Two of the talks I’ve been to this weekend (so far) have mentioned something that I’ve struggled to accept in recent years. Quotas. I’ve never been convinced about them either way. Do they help women? Are they tokenism? Does it help the cause of female advancement? I’ve always felt that there are a lot of good arguments on both sides but it’s been interesting to hear a number of speakers come out and say that they think they are necessary.
Baroness Helena Kennedy QC spoke this morning at the Women, Power and Change session. She’s an incredibly smart woman, and a fantastic speaker and she came out quite clearly and said that quotas were the way forward. When she entered the Bar, before the 1976 Sex Discrimination Act, only 8% were women. So how far have we come? The current Supreme Court of 12 judges has one woman on it. Not very far at all. Women are still under-represented on boards, in parliament, in Cabinet and in all powerful institutions. Baroness Kennedy argues that this will not change without quotas. Women get stuck where they are, partially because they buy into the dominant ideas in our culture which tell them that quotas are unfair. But men in power talk up younger men coming up through the ranks, who remind them of themselves. Invisible forces like this won’t be broken through unless they are compelled to break them down. Intriguingly, Baroness Kennedy went on to argue that for senior directors and managers bonuses should have a measurable performance indicator related to promoting diversity.
People absorb the story that quota are bad for women as no-one wants to promote a mediocre woman above a man who is better. But why do we assume that all that’s out there are mediocre women? Or that the men that are promoted currently are not mediocre? Plenty of them are and there is no shortage of brilliant, qualified women in most fields who could live up to any role.
Baroness Kennedy went on to talk about merit. We currently have systems where people are promoted on ‘merit’ but who decides what the criteria are? Men who currently hold the power decide on the list of criteria when recruiting. If women were appointed to senior roles, that list could change and might open the playing field for future applicants without the need for quotas. Merit is not a neutral term as it’s currently assumed to be. It has context and the current context is one in which men are in power and make decisions.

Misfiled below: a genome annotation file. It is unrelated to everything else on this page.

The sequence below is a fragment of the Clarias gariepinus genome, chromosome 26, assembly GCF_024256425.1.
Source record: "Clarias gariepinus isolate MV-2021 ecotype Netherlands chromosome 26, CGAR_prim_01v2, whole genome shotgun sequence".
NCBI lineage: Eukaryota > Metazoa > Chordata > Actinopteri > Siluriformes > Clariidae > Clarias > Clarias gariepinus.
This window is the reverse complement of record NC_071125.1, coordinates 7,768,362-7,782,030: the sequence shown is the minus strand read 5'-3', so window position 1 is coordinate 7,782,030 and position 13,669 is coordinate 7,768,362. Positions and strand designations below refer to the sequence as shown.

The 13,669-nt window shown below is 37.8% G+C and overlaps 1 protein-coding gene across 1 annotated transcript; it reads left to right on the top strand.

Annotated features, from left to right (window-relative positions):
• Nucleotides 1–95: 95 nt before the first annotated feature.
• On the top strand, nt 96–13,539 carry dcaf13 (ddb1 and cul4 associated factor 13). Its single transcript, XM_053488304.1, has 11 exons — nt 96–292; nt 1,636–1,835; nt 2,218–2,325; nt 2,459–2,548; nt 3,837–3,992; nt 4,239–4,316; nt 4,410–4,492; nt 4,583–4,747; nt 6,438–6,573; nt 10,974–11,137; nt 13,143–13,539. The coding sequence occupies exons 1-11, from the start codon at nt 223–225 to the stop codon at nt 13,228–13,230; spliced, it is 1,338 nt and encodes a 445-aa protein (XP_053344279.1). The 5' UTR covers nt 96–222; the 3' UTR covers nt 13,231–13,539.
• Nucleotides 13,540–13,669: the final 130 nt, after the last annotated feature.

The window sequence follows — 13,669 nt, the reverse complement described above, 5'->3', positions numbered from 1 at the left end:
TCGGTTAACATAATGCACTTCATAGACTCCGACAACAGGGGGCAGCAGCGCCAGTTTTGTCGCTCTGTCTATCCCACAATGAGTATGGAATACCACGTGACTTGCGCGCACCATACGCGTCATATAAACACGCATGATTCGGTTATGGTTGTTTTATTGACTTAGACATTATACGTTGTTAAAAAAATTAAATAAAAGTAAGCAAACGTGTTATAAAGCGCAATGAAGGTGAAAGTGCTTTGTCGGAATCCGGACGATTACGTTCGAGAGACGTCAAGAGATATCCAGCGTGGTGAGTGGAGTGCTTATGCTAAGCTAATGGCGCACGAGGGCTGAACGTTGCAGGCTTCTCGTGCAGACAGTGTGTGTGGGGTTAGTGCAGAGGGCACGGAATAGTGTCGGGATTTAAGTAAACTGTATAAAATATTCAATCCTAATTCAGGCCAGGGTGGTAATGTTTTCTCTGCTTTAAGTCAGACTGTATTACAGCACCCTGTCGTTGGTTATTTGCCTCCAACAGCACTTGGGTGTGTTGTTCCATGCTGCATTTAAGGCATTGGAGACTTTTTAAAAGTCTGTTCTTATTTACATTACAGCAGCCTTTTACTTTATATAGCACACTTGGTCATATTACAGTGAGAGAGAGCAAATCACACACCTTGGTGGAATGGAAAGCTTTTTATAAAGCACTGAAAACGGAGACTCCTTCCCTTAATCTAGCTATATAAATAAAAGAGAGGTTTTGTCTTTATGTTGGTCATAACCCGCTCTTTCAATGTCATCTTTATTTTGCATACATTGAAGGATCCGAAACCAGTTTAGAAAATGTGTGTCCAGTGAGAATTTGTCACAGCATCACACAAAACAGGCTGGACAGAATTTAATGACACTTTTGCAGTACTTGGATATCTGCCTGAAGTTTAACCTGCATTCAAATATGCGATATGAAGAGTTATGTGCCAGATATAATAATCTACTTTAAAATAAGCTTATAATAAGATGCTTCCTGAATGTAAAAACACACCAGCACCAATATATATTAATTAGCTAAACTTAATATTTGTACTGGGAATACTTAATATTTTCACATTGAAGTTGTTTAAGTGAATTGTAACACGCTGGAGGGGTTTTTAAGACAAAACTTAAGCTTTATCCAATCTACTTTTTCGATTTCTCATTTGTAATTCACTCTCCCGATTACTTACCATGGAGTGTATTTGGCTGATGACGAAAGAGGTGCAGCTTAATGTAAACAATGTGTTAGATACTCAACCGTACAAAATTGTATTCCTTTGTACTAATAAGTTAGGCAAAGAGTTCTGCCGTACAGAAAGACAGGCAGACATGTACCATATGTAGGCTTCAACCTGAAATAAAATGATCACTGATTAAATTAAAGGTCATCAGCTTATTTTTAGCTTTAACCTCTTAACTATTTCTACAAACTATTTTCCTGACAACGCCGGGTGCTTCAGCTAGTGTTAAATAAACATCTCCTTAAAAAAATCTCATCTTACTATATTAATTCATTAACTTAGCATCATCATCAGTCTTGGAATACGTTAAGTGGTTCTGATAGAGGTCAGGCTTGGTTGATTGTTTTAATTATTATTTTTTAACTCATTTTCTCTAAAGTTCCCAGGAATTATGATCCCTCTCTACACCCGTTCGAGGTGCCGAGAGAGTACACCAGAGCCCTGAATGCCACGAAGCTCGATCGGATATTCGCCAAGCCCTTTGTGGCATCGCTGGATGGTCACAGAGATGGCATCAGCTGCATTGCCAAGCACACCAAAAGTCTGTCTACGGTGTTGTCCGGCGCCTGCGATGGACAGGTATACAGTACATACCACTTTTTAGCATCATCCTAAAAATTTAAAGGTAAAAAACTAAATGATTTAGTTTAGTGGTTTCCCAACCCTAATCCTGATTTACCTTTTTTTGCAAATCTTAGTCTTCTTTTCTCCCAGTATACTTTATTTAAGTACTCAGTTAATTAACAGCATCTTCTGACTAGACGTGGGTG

This was an incredibly powerful argument and really opened my eyes to the extent to which I had bought the line that quotas were bad for women in the long run. I wasn’t taking the context of merit into account.
Her thoughts echoed some that were made yesterday in the Selling Us Short? session on advertising – who decides how products are advertised and how are women represented in ad agencies? The consensus of the panellists was that there were very few women at a senior creative level, although they were well represented elsewhere in the industry. Towards the end of the discussion chair Rita Clifton asked what would change this. Andrew Cracknell (a former agency Creative Director and author of The Real Mad Men) reluctantly argued that quotas are probably ‘the right thing to do’. He worried that the first women who were promoted or brought in to fulfill a quota would suffer a backlash but that it was proven to work in countries like Norway. Looking back now, I think his comments about the backlash may have come from thinking that men would think the women didn’t merit being there, but I would not agree with him having heard Baroness Kennedy’s comments.
Gail Parminter (founder of her own agency Madwomen) thought that quotas were difficult in a creative role as you need talent, drive and passion to succeed. But again, why did she assume that women out there didn’t have that? She did argue for a need for role models though and that the few women in these positions currently need to reach out to the next generation. Maybe this is where quotas would help – in creating more role models to reach out.
Kate Stanners also mentioned that she hated the idea of quotas as she felt that women wouldn’t be there on merit. I think Baroness Kennedy disproves this point.
Harriet Harman (Shadow Secretary of State for Culture, Media and Sport and Shadow Deputy Prime Minister) commented that we all hate quotas and find them problematic as it feels like meritocracy is being constrained by them. However, she did feel that sometimes there is no change without them and they are a means to an end. They have worked with MPs to an extent and that focusing initially on targets may be a way to start.
The Selling Us Short? panel had mixed feelings on quotas all round, and probably echoed my own mixed emotions but I’ve really had my thoughts clarified by Baroness Kennedy’s discussion of why they work and why they are necessary. I now see more clearly that the advertising panelists thought about merit in a way that was lacking in context. It’s been fascinating to see two quite different sessions at the festival have the same issue come up but in different ways. The real benefit of a festival like this is to tease out these issues and think about them in new ways benefitting from the experience of women who have fought their way to the top of their careers. We absolutely need to have these tough conversations if anything is going to change.